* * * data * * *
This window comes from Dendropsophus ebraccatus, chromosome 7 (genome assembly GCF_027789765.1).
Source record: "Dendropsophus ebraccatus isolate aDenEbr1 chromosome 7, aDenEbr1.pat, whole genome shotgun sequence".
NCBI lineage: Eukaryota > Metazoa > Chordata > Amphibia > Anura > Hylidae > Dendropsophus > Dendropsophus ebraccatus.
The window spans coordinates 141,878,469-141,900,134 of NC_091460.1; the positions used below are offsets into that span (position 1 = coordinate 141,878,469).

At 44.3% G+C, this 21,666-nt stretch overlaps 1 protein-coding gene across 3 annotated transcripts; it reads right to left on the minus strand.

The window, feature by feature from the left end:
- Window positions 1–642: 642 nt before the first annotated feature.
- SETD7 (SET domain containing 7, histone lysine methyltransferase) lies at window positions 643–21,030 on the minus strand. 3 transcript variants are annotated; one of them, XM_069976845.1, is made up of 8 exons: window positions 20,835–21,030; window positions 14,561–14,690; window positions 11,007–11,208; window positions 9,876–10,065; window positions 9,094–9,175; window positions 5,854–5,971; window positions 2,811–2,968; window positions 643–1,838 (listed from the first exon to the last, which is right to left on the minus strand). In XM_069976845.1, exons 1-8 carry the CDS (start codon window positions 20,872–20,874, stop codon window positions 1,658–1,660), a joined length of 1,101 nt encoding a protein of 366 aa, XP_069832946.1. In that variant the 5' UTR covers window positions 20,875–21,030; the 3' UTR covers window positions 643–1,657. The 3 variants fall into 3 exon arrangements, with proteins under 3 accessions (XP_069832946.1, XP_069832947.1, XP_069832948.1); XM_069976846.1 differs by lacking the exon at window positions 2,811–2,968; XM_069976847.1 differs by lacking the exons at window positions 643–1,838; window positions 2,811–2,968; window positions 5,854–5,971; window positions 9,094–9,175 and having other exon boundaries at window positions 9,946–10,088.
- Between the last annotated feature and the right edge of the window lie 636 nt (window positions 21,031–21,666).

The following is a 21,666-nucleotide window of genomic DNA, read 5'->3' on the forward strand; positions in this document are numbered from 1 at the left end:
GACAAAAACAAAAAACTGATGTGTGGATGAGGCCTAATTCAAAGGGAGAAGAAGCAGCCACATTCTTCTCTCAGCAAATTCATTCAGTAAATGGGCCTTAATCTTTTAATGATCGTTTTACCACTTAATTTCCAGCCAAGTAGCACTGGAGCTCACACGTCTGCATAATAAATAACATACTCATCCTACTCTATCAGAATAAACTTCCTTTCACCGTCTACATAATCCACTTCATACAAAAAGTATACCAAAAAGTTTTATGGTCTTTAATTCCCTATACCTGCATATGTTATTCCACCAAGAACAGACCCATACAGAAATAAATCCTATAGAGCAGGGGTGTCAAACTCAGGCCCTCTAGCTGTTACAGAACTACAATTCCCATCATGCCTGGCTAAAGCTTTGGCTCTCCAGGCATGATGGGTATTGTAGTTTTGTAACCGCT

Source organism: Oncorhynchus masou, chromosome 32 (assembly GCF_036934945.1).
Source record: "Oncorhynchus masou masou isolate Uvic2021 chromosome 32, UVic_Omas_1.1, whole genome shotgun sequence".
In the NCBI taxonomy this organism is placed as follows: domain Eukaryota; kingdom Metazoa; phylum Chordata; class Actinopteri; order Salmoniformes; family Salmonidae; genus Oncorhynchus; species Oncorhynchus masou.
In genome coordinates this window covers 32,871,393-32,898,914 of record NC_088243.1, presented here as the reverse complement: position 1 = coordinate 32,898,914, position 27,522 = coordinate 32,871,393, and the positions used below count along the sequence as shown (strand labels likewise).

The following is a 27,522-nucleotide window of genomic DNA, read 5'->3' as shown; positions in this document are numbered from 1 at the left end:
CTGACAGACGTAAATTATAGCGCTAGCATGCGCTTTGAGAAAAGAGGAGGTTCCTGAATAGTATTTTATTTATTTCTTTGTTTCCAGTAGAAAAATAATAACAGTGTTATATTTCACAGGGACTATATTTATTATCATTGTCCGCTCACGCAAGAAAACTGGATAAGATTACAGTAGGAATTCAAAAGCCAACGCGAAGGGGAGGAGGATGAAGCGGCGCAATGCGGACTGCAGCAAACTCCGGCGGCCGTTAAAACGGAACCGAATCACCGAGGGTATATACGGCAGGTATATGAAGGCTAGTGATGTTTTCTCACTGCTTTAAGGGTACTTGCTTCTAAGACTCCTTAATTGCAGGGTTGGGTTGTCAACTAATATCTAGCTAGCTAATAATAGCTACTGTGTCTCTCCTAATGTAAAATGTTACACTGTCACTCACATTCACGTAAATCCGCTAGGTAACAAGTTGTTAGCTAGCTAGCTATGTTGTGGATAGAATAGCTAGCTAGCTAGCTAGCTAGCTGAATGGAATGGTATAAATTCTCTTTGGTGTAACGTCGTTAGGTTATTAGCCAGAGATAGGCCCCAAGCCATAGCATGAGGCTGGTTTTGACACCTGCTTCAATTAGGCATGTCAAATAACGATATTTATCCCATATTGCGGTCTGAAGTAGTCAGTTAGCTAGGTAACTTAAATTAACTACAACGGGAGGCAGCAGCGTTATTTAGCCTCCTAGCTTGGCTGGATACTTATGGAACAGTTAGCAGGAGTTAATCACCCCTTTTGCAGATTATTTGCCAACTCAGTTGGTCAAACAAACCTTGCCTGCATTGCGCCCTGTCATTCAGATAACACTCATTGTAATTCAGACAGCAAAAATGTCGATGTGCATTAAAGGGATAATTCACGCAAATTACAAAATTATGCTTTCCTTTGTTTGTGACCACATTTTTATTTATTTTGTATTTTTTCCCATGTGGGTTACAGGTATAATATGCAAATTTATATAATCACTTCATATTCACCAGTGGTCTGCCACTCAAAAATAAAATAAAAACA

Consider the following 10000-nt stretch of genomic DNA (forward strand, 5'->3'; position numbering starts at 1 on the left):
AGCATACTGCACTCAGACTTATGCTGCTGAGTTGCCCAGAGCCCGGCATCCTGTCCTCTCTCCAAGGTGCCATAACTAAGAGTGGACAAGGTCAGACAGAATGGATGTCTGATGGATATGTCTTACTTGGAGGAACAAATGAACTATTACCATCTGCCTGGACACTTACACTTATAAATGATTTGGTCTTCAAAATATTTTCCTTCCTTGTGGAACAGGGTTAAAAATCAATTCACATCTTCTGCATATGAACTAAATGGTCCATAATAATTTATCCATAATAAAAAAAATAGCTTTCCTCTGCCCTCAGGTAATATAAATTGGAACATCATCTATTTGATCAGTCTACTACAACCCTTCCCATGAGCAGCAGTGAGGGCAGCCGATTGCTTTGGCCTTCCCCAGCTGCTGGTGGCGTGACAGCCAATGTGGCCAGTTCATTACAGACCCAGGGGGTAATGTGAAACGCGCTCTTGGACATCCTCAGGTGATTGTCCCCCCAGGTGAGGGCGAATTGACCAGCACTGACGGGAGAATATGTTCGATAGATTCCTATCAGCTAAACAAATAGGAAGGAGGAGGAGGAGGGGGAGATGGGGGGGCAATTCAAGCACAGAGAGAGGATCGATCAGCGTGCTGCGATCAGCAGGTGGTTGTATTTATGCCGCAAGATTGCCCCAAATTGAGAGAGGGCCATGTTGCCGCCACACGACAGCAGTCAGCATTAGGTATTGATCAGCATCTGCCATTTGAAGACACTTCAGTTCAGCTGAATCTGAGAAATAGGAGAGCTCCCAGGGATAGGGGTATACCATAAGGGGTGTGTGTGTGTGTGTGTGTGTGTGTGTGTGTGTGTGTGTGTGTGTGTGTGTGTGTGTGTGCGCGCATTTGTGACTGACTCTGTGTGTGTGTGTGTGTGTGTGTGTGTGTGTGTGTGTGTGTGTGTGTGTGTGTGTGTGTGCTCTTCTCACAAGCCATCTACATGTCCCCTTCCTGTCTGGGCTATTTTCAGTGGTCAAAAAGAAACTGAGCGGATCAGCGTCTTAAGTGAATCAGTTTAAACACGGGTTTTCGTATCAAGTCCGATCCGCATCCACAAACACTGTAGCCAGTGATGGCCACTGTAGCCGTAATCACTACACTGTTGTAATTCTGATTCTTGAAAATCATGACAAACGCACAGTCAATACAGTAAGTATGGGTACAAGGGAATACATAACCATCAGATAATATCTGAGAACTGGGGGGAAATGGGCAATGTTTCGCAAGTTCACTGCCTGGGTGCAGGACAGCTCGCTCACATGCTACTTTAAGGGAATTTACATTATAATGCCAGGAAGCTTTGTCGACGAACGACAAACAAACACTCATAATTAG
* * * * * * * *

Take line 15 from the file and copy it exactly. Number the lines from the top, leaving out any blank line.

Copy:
In genome coordinates this window covers 32,871,393-32,898,914 of record NC_088243.1, presented here as the reverse complement: position 1 = coordinate 32,898,914, position 27,522 = coordinate 32,871,393, and the positions used below count along the sequence as shown (strand labels likewise).